Energy Security & Stable Markets After COVID-19
Energy security and market stability are the pillars of the IEF producer-consumer dialogue. Dialogue and collaboration among producers and consumers were instrumental to absorb the impact of various energy market disruptions in the past and underpins investment in longer-term energy market stability.
COVID-19 inflicted a shock on stable energy markets that is unique in the history of producer-consumer relations in internationally traded energy markets. Never, not even during the Global Financial Crisis of 2007-2008, have stakeholders experienced such a sudden and steep drop in global energy demand as in the second quarter of 2020 when oil consumption alone dropped by more than 20 million barrels per day in the world's most important commodity market.
Global energy markets have recovered through the joint efforts of energy producing countries in the OPEC-plus group as well as closer collaboration between G20 and IEF member countries.
However, the crisis created by the pandemic raises many new issues about extreme energy market volatility and understanding how market mechanisms and fundamentals drive energy markets forward. Dialogue and collaboration on energy market security and data transparency, as well as available spare capacity, inventories, and collective emergency response and prevention measures has never been more important.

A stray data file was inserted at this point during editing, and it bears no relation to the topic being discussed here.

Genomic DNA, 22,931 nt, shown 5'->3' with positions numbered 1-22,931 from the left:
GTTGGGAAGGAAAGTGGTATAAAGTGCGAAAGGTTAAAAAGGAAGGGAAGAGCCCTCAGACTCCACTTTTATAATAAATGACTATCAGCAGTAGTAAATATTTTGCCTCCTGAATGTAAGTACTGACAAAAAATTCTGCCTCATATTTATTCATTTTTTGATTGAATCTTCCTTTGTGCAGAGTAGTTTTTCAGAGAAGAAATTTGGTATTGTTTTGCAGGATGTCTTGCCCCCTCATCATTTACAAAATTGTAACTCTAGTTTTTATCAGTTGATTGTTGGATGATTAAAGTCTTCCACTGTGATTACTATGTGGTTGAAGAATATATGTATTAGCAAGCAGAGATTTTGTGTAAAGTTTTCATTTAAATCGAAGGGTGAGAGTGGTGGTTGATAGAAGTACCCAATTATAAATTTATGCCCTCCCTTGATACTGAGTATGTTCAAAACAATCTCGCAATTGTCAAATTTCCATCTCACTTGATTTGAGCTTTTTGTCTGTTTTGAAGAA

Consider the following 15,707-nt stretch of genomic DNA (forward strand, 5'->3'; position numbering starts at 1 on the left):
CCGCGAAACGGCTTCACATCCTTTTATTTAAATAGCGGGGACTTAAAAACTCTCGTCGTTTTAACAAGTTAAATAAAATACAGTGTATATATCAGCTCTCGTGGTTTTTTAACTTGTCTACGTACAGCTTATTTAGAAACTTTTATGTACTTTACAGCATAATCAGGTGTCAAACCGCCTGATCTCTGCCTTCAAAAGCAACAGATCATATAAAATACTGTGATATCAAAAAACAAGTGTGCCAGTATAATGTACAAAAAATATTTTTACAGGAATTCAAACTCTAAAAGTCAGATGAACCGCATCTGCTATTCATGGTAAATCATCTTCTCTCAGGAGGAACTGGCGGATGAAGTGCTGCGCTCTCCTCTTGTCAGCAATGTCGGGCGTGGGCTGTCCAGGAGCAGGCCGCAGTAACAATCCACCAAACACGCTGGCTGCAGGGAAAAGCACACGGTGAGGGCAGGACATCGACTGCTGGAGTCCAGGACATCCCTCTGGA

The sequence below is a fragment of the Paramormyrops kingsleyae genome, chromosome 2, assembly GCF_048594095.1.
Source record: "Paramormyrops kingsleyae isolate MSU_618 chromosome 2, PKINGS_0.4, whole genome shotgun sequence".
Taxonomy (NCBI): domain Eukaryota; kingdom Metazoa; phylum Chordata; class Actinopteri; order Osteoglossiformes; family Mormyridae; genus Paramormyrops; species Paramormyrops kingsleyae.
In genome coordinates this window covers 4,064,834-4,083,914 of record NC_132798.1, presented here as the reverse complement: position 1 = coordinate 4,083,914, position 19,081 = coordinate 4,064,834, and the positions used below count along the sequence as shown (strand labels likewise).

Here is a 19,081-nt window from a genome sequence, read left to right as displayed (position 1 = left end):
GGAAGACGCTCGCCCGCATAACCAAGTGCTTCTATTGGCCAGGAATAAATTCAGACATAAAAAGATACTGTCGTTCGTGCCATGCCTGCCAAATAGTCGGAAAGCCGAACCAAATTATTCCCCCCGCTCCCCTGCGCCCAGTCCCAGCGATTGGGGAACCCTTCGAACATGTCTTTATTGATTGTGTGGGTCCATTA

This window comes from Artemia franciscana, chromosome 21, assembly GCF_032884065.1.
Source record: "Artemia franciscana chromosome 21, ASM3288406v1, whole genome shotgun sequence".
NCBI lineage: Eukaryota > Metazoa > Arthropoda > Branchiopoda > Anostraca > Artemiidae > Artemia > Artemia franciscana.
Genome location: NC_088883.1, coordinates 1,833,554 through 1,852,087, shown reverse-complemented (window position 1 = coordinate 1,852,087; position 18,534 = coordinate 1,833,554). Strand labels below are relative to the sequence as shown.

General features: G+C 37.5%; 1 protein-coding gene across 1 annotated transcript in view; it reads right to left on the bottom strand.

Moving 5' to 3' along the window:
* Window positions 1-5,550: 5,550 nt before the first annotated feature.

As a result, the IEF has launched a new series of expert roundtables, issue briefs and analysis and other initiatives to examine these impacts of COVID-19 on energy markets and energy security.
In addition, the IEF continues to work with its member countries, industries, and partner organisations to deepen collective insight and take the energy dialogue forward on a steady heading in a rapidly changing risk environment. This includes the IEF’s annual energy outlook symposium and collaboration in the trilateral work program with the International Energy Agency (IEA) and the Organization of the Petroleum Exporting Countries (OPEC) to enhance understanding of short-, medium-, and long-term energy market and policy developments as well as physical and financial energy market interactions.
Energy producers and consumers share a growing responsibility to maintain global energy market stability and cushion excessive market swings. Global economic shifts continue to move the centre of gravity in global energy markets from the Atlantic to the Pacific regions. Growing volumes of energy products, goods, and services traded across more borders creates new risk to energy market stability as installations along lengthening energy supply chains and networks prove more vulnerable to cybersecurity threats, international tensions, and conflict. Dialogue and collaboration among producer and consumer countries on emergency preparedness and response measures, including data transparency on spare capacity and strategic stocks, helps to keep market volatility at acceptable levels, and allows for prompt and adequate responses to future market shocks and disruptions.